The Flinders Ranges


everything looks so old that it belongs to a different world … Fine big simple forms against clear transparent skies—& a sense of spaciousness everywhere.

(Hans Heysen, 1926)

In 1926, at the age of forty-nine and already well established, Heysen went north into the Flinders Ranges. The ‘Far North’ of South Australia, beginning only 400 kilometres from Adelaide, is a long way short of Alice Springs. Between 1926 and 1933 Heysen made nine trips to the Flinders Ranges, with two further excursions in 1947 and 1949.

It is a fascinating part of our country distinct from anything in Australia, and it is crying out to be painted. No one that I know of has attempted it.

(Hans Heysen, 1927)

Heysen was the first artist to exhaustively study this landscape, as opposed to making topographical drawings and watercolours. His visits coincided with drought seasons. The bare, dry Flinders Ranges provided a new subject matter, entirely different from the Adelaide Hills agricultural landscapes and the studies of gum trees that had previously dominated his work.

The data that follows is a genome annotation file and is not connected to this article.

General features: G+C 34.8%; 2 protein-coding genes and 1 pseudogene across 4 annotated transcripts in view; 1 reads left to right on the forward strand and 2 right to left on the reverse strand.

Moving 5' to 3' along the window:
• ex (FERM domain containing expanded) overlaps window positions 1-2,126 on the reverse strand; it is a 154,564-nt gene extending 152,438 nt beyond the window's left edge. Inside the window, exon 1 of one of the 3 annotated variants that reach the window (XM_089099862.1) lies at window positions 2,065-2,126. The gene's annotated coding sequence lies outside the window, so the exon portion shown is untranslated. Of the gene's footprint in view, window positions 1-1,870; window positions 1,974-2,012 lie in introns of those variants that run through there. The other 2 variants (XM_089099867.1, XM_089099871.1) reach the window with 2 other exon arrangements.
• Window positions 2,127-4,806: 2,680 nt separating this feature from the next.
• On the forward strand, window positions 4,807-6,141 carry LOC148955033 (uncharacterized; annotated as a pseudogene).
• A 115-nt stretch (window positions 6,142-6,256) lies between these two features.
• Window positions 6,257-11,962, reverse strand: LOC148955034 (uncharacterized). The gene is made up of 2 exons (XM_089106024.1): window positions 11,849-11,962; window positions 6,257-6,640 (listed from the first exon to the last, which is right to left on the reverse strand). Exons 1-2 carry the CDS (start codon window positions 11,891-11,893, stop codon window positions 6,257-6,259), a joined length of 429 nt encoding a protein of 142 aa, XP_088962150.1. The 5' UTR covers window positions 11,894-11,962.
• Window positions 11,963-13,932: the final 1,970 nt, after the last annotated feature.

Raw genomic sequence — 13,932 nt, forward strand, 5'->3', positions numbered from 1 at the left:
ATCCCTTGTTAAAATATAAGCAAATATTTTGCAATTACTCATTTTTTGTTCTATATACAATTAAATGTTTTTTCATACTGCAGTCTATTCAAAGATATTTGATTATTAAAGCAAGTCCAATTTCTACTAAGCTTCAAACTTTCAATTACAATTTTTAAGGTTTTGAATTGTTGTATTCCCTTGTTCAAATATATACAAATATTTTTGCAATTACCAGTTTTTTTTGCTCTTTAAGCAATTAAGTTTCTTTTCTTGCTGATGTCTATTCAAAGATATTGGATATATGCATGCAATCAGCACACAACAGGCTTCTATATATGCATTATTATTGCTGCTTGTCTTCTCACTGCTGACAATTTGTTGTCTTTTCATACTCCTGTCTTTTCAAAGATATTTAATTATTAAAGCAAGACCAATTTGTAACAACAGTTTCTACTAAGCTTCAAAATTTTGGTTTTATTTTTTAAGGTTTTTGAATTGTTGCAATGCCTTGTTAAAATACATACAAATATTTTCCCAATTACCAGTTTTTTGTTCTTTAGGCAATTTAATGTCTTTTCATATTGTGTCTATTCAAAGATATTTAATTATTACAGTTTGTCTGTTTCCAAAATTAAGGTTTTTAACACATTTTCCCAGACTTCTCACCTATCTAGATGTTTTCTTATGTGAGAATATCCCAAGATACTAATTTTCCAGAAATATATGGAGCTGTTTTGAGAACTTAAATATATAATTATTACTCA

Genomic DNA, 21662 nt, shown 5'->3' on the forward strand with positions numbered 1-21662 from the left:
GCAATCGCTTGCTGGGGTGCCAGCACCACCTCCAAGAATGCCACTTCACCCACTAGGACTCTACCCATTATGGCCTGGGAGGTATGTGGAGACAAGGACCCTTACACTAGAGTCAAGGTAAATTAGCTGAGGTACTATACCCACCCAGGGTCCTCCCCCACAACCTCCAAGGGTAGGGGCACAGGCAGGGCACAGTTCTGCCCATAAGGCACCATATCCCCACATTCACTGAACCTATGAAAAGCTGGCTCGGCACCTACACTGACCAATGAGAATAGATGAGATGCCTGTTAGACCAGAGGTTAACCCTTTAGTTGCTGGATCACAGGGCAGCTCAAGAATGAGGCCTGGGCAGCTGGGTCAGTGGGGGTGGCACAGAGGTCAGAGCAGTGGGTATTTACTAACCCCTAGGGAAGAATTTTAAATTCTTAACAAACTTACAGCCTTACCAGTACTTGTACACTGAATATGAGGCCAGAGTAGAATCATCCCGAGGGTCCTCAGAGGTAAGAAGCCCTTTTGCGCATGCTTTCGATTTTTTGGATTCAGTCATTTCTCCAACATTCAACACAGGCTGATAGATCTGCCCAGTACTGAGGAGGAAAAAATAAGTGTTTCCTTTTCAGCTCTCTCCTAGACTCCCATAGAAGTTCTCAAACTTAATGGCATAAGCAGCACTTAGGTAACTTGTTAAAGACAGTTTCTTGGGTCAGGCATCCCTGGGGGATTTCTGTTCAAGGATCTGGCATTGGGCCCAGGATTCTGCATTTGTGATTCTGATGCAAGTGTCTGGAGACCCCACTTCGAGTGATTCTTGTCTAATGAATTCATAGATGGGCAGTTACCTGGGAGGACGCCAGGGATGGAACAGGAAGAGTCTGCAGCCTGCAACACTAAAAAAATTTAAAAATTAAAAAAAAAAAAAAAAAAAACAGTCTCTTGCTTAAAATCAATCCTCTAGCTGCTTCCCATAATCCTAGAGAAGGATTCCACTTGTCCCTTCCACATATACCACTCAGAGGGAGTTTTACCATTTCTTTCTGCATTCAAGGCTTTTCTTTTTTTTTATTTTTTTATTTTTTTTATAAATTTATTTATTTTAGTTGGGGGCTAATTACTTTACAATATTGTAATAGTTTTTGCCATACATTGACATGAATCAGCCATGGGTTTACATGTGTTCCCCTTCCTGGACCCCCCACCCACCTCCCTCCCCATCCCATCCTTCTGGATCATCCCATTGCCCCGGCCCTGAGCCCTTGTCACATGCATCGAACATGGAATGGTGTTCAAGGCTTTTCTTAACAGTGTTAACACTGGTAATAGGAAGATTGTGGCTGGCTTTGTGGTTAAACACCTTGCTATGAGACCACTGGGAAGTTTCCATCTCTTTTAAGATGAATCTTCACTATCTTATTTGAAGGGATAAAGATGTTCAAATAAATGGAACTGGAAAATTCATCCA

Heysen sensed the need for a new approach, and reformed his style and techniques. He adopted simplified forms and strong colours in his paintings. They were more modernist works, introducing a new awareness of the diversity of the Australian landscape. He considered his Flinders landscapes some of the finest paintings he had made.

A new landscape: strategies and techniques

Heysen first recorded impressions of his subject on the spot, on his sketchboard—in either charcoal, pencil, chalk or ink, and sometimes watercolour—while seated outdoors on a stool. These sketches were mostly used as studies for future reference, to be worked on later in the studio.

He could not use the same colours in the north as he had used in the Adelaide Hills:

it needed a different blue altogether, very different … And of course the red and yellow ochres are the dominant warm colour. And the bronzes, you have to get the bronzes by mixing. Burnt sienna is an important colour too. Partly red.

F.A.Joyner, Heysen in the Flinders 1927 bromide photograph,
Art Gallery of South Australia,
Adelaide, gift of Mrs Max Joyner 1981.

Watercolour was the most suitable medium to capture the arid characteristics of the Flinders Ranges. Apart from the fact that oils were too messy, they did not do justice to the harsh, dry atmosphere. Heysen felt that the transparency and luminosity of watercolour gave the most accurate representation of the light. But this was no easy task:

it is so difficult to paint clear space—by clear I mean there is no thickness of atmosphere between you and objects, and also the circumstance under which one has to paint—heat, wind & millions of flies—is most trying.

(Hans Heysen, 1926)